Seen some great custom Beetle frames, and was going to get the tubular frame kit, but when ordering, they jacked up the price $4K over what was advertised, so I thought, I'll just restore the original 71 Beetle frame, add Mendeola front and back suspension w/ disk brakes.

Registration was simple too, used original VIN and Replica Kit Makes.

Supposed to be an Electric Vehicle project, so needs strong battery compartments in the frame at the lowest CG possible. Lots of problems, but I'm happy with the frame now.
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BIGMIKEY
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PostPosted: Tue Oct 06, 2015 4:18 pm    Post subject: Reply with quote

Has anyone ever dropped the entire floorpan, each side, and lowered the pedals too? I imagine with a thin seat bottom your hips would be so low you would be reaching uphill with your feet for the pedals.

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jspbtown
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PostPosted: Tue Oct 06, 2015 5:52 pm    Post subject: Reply with quote

My Avenger had full drop pans. I hung the pedals from the firewall and used a floor mounted gas pedal with cable that ran outside of the tunnel but inside the full length console.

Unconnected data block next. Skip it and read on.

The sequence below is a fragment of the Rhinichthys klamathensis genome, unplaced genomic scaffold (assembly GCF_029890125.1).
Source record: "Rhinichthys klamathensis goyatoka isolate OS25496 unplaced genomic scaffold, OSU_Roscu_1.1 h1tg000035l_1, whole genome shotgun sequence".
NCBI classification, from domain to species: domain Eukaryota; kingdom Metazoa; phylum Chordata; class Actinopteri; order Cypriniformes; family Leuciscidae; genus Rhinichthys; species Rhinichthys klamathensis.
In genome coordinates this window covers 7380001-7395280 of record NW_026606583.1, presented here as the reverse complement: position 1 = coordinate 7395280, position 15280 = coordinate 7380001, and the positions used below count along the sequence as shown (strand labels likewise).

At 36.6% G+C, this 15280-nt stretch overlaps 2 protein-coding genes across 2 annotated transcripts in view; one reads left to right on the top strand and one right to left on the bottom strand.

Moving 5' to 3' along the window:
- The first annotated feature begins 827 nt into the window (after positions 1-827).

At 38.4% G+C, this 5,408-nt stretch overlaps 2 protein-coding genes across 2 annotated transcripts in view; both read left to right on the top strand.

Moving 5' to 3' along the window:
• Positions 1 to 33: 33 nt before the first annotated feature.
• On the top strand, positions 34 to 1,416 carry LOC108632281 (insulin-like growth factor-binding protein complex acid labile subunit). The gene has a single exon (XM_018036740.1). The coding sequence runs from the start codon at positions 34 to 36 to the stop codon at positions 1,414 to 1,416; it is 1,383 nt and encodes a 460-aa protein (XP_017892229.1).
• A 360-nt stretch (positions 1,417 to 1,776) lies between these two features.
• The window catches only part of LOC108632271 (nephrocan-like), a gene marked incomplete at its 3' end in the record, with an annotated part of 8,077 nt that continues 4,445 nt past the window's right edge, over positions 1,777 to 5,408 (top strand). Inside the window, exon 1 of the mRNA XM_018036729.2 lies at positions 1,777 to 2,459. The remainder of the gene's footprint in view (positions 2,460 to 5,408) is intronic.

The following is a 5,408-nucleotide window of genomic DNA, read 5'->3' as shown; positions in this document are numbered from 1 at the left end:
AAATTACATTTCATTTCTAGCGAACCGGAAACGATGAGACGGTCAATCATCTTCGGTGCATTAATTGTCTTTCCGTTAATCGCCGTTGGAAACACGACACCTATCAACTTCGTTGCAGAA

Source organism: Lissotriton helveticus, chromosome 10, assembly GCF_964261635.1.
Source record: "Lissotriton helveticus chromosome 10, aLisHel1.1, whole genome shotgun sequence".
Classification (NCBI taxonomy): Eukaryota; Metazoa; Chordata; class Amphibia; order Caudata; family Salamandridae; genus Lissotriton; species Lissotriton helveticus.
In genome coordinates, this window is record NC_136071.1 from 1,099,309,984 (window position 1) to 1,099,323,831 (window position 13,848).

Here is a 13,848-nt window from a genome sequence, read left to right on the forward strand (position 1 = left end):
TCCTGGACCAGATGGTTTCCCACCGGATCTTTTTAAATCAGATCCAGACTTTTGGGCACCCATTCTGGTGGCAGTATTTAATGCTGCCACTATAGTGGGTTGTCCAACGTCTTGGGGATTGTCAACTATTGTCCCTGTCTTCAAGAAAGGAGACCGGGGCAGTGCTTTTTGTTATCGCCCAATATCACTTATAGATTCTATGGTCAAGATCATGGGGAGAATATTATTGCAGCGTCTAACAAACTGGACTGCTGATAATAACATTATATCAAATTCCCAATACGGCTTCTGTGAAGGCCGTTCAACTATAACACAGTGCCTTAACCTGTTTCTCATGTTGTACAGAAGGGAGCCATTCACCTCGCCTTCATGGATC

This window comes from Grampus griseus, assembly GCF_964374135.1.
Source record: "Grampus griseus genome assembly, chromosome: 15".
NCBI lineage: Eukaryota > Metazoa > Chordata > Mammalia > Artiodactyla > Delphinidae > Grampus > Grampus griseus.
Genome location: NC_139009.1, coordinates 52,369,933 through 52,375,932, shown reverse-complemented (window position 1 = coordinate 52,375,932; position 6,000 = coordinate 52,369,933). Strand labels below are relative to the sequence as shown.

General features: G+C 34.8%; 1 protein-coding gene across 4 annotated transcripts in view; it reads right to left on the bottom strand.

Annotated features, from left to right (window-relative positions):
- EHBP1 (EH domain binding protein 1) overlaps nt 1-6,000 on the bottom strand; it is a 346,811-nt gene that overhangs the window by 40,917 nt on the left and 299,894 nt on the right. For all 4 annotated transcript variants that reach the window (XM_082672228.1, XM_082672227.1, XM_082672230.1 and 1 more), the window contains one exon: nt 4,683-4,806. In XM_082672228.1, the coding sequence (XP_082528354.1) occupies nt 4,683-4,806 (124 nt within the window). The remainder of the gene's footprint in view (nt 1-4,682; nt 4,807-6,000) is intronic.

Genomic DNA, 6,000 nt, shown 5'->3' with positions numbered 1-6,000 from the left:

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PostPosted: Tue Oct 06, 2015 5:54 pm    Post subject: Reply with quote

On all my cars I've done full pan drops on both sides, front to rear. The driver's side I usually leave a little "sill" to rest my heel on for the pedals, but other than that it's a flat floor front to back. In this particular instance, since the tunnel was already cut, incorporating extra bracing with the drop would have been a piece of cake. And, on two of the cars I've built, the floor was dropped 3 1/2" to 4", depending on what engine was installed at the time. My current car is dropped 3 1/2" and it's very low to the ground - I have touched from time to time on the road over bumps. With the more modern suspension installed front and rear, that should no longer be a problem for low drops.

I didn't know Dave had raised his prices on the tube frames... the company is still in a state of flux. Dave's had it for sale for quite a while.